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‘ [133] T. Johnson, advanced more directly, driving in their skirmishers, the Federals retreating across both forks of the Shenandoah.’

The cavalry, having accomplished the mission upon which it had been sent, moved on in the direction of Front Royal. Upon reaching the bridge crossing the North Fork, we found that the enemy had fired it. The fire, however, had been extinguished by our infantry, but not until the flooring on the south side of the bridge had been burned nearly through. By riding slowly, in single file, and bearing as far as possible to the right, we proceeded to cross the bridge. This was slow work, and too slow for General Jackson, who as soon as four companies had crossed, ordered Colonel Flournoy in pursuit of the enemy with those four companies.

Colonel Flournoy promptly obeyed, and started rapidly up the turnpike towards Winchester with his small force (not exceeding, if equalling, 200 men), the companies being in the following order: Company E, of Halifax, Captain C. E. Flournoy; Company B, of Rappahannock, Captain Daniel Grimsley; Company K, of Loudoun, Captain George A. Baxter; and Company A, also of Loudoun, Captain R. H. Dulany.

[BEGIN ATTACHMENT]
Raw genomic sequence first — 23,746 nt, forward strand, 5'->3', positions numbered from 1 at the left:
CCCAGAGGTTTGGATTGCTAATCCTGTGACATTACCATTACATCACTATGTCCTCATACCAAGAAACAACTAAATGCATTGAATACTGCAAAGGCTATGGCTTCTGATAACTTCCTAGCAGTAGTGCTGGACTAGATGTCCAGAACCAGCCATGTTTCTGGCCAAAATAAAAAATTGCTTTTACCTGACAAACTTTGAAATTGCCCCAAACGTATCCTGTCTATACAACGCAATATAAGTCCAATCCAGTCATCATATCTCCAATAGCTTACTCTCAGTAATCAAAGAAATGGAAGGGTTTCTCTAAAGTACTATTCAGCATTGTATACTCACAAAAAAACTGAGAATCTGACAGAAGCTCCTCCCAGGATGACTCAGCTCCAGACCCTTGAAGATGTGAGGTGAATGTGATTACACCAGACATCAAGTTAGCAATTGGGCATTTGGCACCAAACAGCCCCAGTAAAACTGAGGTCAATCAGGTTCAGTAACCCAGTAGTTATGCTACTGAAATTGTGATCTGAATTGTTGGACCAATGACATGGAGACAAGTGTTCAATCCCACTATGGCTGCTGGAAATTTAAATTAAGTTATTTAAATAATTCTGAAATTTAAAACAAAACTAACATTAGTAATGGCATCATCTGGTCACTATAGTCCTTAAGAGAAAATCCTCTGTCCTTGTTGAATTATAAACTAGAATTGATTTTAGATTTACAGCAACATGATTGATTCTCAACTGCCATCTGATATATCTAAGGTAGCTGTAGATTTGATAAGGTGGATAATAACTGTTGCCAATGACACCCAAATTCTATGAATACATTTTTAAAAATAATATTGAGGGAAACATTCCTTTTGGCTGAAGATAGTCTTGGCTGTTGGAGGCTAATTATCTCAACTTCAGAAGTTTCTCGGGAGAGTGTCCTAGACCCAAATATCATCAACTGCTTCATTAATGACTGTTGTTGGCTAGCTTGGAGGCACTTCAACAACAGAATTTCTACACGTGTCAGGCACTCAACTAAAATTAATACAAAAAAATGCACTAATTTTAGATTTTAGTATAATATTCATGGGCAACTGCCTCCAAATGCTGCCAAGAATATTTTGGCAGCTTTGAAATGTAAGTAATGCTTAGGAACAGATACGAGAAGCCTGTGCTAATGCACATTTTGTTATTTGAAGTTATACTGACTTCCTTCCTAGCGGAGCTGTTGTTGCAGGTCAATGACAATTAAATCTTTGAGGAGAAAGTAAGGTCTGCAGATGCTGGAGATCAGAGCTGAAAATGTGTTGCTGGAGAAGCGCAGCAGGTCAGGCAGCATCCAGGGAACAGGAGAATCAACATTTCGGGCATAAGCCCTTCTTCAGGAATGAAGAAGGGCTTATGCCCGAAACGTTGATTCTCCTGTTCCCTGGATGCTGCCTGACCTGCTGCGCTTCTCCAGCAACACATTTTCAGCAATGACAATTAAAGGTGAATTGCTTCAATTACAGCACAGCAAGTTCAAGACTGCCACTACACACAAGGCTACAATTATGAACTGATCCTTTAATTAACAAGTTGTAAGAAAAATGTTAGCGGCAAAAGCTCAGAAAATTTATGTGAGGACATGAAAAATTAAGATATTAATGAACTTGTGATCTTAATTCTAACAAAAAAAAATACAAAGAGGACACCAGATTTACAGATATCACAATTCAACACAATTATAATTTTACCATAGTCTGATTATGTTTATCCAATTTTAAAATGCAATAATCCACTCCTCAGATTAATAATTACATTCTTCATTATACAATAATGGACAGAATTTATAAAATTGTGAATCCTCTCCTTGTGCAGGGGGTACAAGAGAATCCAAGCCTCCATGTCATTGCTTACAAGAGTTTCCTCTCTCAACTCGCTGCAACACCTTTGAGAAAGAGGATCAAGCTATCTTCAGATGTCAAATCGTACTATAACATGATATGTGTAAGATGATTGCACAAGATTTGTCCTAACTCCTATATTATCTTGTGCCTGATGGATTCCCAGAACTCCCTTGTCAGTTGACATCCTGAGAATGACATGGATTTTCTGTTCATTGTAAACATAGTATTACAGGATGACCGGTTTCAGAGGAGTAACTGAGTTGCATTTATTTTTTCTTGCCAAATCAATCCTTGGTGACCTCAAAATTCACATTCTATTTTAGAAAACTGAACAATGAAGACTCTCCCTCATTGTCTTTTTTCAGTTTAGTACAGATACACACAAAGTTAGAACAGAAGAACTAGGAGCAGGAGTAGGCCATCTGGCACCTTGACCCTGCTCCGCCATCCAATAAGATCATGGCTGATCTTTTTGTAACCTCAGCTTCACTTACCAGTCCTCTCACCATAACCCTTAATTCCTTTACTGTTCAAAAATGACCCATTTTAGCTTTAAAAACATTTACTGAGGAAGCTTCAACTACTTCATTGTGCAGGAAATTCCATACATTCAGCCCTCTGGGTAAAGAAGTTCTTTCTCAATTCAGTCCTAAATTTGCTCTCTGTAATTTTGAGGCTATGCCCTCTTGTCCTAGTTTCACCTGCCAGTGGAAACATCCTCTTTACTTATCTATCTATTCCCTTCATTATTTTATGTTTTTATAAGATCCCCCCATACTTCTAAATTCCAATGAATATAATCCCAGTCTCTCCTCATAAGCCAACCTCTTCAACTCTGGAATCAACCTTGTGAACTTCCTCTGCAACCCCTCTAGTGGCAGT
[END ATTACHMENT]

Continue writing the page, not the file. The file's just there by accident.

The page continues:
Being in the front section of fours of our company, I was a witness to the following rather amusing incident: We were proceeding in a rapid trot, Captain Baxter being immediately in front of my section. Just in front of the latter rode two soldiers who did not seem to be connected with the company next in front. The elder wore a dingy gray coat and an old military cap, pulled well forward, and rode a raw-bone sorrel horse, while on his right rode a youth who seemed to be more neatly dressed than the other. True the old sorrel and his companion ambled along at a good gait, but not fast enough for the ardent and impatient spirit of Baxter, who, in no very choice language, peremptorily commanded them to ‘get out of the way of my (his) men.’ The younger of the two turned to Baxter and, with a motion towards his companion, said: ‘This is General Jackson.’ This was like a thunder-bolt to Baxter and the rest of us, as we were not then as familiar with General Jackson's appearance as we became afterwards during his Valley Campaign and as couriers for him in the winter of 1863-‘64. As soon as he recovered his breath, Baxter, waving his hat around his head, led us in ‘three cheers for General Jackson,’ given in genuine Confederate style. General Jackson immediately wheeled his horse, and ordered Captain Baxter to take his company and Company A and form his squadron and charge on the right of the turnpike; Company E was ordered

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